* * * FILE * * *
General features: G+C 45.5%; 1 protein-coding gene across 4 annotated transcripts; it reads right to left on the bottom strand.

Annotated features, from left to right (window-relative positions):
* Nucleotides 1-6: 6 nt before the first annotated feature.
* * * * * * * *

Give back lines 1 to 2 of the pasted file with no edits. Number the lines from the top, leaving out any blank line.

General features: G+C 45.5%; 1 protein-coding gene across 4 annotated transcripts; it reads right to left on the bottom strand.

Annotated features, from left to right (window-relative positions):